Seiko Prospex SRP775The Seiko Prospex is one of the more versatile choices when it comes to dive watches. This watch’s heritage is closely bound to Seiko’s vintage diving option, the Seiko 6309. A 45mm stainless steel case and mineral crystal watch dial make it a watch that’s great for dives and casual, less sporty use.

A staple unidirectional bezel and Seiko’s classic corrugated strap makes this a pretty straightforward, bare bones dive watch that ages well over time. For users who are looking for a reliable companion in and out of dives, this is the clear universal favorite.

Under $1000



ASIN: B007A56AN4

MARATHON JSAR JUMBO DIVER’S LGP WATCHIt doesn’t get more rugged than this option. The Marathon JSAR’s reputation rests on its history with the US military. This watch is certified US military spec equipment and is specifically designed for use during underwater search and rescue missions.

From a pure diving perspective, its 3mm thick scratch-resistant sapphire crystal, 300 meter water resistance level, MaraGlo technology, 3-Jewel quartz movement, and vulcanized rubber straps, make it a highly durable, easily readable option that dispels low visibility concerns that are common during intense diving excursions.

Divers who are looking for a watch that they can dress up might be put off by the JSAR’s severely sporty silhouette. This is really a watch thats built for people who are heavily invested in diving and other rugged, outdoor activities.




SEIKO PROSPEX MARINE MASTERThe Seiko Prospex Marine Master is affectionately referred to as the “Tuna” or “Tuna Can” within the watch industry. The origin of this watch’s moniker comes from its circular case that closely resembles, well, a tuna can. Aficionados steeped heavily in the culture of luxury watches are polarized into two camps. Some people love it while other people may find it too garish.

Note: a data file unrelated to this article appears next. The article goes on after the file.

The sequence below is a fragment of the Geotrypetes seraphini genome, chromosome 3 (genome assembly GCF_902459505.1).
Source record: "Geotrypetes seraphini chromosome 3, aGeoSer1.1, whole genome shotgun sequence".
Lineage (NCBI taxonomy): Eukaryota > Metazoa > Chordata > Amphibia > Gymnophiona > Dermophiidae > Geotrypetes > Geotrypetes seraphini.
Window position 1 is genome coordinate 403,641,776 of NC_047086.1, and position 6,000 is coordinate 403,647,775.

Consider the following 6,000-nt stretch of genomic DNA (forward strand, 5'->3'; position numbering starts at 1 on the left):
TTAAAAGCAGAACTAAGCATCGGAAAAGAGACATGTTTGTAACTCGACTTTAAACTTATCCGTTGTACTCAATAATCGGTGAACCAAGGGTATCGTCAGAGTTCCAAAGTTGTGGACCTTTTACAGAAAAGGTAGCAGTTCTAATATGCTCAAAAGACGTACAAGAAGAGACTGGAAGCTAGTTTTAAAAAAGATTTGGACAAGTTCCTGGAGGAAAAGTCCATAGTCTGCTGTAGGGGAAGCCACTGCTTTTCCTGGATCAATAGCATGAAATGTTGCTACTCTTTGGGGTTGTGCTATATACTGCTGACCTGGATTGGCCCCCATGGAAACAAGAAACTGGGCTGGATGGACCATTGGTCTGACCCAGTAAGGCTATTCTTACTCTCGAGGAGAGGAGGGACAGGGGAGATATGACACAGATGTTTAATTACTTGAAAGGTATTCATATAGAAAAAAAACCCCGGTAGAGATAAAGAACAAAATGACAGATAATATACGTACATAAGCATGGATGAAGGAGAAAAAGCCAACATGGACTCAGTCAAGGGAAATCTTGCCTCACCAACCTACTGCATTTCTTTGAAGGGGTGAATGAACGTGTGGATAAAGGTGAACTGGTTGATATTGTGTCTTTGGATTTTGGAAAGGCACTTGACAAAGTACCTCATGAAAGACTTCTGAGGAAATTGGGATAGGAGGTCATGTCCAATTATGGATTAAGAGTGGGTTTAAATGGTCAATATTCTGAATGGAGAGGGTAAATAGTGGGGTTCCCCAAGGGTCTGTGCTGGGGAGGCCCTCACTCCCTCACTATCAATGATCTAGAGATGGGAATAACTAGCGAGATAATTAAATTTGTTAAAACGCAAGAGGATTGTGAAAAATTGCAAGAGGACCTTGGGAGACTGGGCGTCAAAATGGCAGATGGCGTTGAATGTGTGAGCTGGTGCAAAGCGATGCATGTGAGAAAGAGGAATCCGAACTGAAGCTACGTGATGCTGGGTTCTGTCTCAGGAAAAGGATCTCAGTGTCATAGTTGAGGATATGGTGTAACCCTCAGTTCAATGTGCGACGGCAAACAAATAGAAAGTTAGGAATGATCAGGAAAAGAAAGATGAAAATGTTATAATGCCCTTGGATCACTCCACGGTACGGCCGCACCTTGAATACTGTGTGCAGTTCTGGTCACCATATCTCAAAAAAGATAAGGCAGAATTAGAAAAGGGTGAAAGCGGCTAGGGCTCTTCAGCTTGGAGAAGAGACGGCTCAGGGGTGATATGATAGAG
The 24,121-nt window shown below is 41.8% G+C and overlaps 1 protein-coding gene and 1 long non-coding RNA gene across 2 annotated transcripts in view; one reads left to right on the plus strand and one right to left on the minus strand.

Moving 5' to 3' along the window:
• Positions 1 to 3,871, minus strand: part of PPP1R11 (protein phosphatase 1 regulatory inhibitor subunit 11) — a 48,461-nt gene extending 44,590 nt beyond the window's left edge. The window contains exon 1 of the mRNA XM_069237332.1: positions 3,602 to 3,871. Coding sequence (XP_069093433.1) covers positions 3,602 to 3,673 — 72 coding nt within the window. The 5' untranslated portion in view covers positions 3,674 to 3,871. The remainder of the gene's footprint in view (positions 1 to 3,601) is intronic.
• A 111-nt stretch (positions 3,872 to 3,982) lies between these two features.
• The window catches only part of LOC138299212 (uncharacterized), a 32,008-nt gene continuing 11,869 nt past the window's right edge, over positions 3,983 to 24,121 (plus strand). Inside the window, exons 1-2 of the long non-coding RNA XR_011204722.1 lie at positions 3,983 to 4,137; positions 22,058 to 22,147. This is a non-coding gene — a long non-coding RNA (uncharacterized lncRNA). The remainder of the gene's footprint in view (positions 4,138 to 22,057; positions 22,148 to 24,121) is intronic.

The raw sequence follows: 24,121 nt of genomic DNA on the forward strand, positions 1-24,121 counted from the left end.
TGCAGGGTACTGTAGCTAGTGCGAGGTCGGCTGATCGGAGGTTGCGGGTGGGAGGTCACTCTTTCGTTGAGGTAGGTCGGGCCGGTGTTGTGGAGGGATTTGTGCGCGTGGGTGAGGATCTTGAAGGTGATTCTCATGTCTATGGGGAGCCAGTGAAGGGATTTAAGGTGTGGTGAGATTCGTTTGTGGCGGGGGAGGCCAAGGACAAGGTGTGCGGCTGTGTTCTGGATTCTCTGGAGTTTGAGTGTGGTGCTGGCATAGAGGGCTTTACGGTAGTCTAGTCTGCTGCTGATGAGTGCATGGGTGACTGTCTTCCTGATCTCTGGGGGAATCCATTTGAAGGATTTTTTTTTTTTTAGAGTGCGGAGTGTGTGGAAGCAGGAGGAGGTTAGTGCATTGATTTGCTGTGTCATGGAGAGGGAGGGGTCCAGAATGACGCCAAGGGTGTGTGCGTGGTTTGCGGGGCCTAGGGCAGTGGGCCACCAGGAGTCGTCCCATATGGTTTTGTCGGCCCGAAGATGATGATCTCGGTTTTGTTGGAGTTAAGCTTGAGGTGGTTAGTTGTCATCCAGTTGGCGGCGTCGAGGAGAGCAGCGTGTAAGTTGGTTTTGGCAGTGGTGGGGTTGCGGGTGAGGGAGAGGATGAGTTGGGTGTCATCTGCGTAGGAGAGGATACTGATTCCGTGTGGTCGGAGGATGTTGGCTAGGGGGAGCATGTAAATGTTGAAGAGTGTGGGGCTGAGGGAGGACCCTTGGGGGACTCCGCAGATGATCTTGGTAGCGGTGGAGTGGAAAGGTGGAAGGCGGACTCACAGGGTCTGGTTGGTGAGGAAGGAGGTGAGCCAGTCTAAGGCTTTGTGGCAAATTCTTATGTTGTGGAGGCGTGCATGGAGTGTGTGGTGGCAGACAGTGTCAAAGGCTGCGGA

Still, divers will find the Marine Master to be highly desirable. This is, basically, a dream of a luxury dive watch. Powered by Seiko’s 7-Jewel quartz movement, the Marine Master keeps accurate time and its battery life comes with a 5 year rating. During a dive, the Marine Master’s stainless steel shroud is the perfect material to combat corrosion issues caused by salt exposure. A 300 meter water resistance rating and functionality features like a day and date display, a uni-directional diving bezel, and luminous markings treated with Lumibrite makes this watch the one of the most covetable options for hardcore divers with money to burn.


The worn aphorism “you get what you pay for” rings truest when you look at luxury dive watch options. It’s only inevitable for these tools to come with a steep price tag so knowing that in advance, gives you enough grounding to focus on a dive watch’s essential features.

A sole focus on style will not be enough for you to find the dive watch that you need. Water resistance, watch readability, the unidirectional bezel, and the kind of watch movement that you choose will be far more impactful on the quality of your dives than aesthetics ever will. Go in with a measured approach and bone up on your information. Don’t be afraid to take your time before you finalize your purchase. When you take on the right rhythm, your dives and the watch that you choose will perfectly come in sync.